Review: Shadows Abyss by L. N. Frost

cover of Shadows AbyssShadows Abyss by L. N. Frost
Independently Published (December 2020)
116 pages; $10.24 paperback, $4.99 e-book
Reviewed by Joshua Gage

Luna Nyx Frost (Nicole) is a native to Baltimore, Maryland, and has been writing for the last twenty years. She is a blind author and writes poetry, urban fantasy, and paranormal. Her debut novel HUNTED: The Immortal’s Kiss cowritten with Emberly Lily Summers is available on Amazon. After publishing her poetry book. Shadow Abyss: A Book of Poetry, she has had other poems featured in anthologies such as Maryland’s Best Emerging Poets by Z Publishing and in Fae Thee Well by Dreampunk Press. Her passion for writing and reading doesn’t stop at sonnets and novels. Her inspiration mostly comes from nature, ancient history, and classic literature. Luna has also looked up to the magnificent work of poets such as Edgar Allen Poe and Emily Dickens. She has also read many works by Shakespeare and fables by The Brothers Grimm. Luna has also been intrigued by the great ancient civilizations. Her collection, Shadows Abyss, is available now. 

Frost is clearly interested in horror. The bulk of this manuscript is horror poetry, with a few dark fantasy leaning poems thrown in for good measure. Oft the poems lean towards the narrative, as in “Creature of the Night,” which begins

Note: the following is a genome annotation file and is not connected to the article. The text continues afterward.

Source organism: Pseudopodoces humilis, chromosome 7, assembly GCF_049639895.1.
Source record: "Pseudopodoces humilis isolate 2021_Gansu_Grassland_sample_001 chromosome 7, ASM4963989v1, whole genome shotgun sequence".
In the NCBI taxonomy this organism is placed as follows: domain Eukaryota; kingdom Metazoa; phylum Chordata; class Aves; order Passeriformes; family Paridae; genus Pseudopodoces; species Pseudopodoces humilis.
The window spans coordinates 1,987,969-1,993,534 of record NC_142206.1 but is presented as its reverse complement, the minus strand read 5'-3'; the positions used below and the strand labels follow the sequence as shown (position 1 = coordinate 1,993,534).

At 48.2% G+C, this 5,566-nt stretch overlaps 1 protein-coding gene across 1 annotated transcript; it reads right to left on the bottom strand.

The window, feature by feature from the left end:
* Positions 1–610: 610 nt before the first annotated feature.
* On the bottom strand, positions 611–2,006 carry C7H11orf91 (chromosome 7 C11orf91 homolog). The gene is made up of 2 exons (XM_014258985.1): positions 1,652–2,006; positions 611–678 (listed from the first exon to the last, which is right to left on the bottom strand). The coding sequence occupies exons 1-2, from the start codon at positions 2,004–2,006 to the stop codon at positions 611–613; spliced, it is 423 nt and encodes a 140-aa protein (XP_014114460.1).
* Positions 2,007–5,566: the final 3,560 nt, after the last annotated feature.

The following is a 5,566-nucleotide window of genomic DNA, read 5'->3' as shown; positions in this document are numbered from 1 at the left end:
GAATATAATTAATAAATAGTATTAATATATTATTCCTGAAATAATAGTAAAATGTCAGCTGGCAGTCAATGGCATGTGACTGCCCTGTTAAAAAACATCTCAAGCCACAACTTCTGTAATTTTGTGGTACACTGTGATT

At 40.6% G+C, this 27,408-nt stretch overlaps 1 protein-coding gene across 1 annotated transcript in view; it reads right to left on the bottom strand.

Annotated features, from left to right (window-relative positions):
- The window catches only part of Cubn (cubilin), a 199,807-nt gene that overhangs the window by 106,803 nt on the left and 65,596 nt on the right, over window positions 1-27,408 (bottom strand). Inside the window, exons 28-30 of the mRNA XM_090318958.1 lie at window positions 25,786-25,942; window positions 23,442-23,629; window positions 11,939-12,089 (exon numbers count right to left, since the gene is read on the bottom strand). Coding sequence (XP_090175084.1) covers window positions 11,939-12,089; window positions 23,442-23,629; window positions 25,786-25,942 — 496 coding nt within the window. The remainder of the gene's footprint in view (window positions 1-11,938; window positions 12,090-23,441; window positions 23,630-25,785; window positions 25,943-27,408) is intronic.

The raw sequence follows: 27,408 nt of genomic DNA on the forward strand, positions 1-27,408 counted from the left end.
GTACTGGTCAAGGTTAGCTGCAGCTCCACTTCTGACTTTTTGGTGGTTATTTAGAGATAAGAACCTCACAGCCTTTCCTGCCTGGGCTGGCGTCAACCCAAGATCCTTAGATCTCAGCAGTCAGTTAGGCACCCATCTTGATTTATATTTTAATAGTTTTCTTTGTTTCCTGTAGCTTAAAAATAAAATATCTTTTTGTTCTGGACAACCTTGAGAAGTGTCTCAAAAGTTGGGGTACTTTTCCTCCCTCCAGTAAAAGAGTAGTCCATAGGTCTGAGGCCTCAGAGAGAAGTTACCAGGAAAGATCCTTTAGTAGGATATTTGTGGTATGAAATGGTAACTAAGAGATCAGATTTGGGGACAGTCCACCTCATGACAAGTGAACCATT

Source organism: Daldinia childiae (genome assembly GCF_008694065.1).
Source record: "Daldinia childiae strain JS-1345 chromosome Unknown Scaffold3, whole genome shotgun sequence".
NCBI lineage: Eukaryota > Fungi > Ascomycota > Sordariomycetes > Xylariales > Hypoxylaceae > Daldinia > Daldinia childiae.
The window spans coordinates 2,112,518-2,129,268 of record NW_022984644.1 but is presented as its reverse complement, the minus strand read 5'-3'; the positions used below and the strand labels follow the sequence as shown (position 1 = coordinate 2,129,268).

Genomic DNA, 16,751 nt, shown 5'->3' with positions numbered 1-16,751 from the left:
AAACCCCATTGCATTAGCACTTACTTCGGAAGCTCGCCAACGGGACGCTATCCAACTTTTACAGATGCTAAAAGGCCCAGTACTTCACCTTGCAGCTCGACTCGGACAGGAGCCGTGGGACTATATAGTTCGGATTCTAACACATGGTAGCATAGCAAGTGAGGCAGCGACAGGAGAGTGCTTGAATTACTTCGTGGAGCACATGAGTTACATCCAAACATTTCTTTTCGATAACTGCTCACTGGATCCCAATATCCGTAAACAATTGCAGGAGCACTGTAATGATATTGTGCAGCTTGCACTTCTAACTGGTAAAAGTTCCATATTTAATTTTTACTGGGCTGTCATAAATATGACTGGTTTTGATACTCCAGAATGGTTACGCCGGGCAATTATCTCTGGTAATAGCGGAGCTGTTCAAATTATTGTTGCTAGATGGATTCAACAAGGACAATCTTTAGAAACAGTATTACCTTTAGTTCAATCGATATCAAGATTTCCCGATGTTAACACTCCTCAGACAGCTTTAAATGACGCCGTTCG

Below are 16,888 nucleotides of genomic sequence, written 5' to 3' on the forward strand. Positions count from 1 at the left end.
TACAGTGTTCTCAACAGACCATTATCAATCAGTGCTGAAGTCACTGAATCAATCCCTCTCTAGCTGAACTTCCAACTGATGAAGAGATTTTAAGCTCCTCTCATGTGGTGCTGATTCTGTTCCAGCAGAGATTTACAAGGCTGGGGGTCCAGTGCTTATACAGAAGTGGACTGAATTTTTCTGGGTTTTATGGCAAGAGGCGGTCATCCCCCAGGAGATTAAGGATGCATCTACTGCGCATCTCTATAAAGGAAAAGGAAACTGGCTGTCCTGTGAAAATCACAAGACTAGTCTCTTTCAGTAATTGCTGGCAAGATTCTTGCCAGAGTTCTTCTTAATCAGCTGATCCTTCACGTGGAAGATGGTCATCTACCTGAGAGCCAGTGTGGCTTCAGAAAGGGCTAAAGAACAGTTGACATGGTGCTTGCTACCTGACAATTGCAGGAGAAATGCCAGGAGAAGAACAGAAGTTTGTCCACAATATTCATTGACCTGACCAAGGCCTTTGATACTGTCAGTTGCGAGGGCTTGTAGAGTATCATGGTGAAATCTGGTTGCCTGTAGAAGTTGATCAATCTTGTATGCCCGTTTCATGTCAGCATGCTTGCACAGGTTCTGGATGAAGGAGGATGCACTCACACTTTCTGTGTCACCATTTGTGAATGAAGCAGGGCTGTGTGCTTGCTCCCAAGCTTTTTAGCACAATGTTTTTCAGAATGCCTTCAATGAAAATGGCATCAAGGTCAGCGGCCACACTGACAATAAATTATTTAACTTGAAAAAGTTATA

The intoxicating aroma
of mortal blood
awakens animated corpses
from eternal slumber.

Their life support extended
by each drop of crimson blood
torn from the throats of those
that falls victim to their hypotonic gaze.

This poetry style, prose-sentences edited to poetic lines, is certainly one that is en vogue, especially in the speculative community. Frost is tapping into that poetic lineage in these poems, very clearly, and crafting poetic tales of horror within it. 

The poems, though rooted in myth and legend, read as very contemporary and spirited. For example, “Toxic Discomposure” begins with lines that seem to echo the COVID-19 lockdowns, but in a very gothic way

The world is filled with fear
many stays locked inside their homes
hoping to avoid the dangers
avoiding the odds of getting hurt

Some go the extra mile
using works of fiction
locking themselves inside their minds
thinking that worlds of make believe
are better comforts then reality

Yet, there comes a time
when books are closed, and doors are opened
when we face what we try so hard to avoid
with shaky hands we step into the unknown

This is the sort of dense poetry, thick with language, that one can expect from L. N. Frost. 

Overall, Shadows Abyss reads like a solid first collection of horror poetry.  There are narratives throughout, couched in heavy language that adds a gravity and weight to the book. Some readers will struggle through these nightmares, and there is a trigger warning because of this, but those that are able and willing to make the exploration will surely find what they’re looking for. The fact that they can do so for free (editor’s note: if they are Kindle Unlimited subscribers) before purchasing the book makes this a win-win for both reader and author, and horror fans are encouraged to read and support L. N. Frost’s Shadows Abyss.

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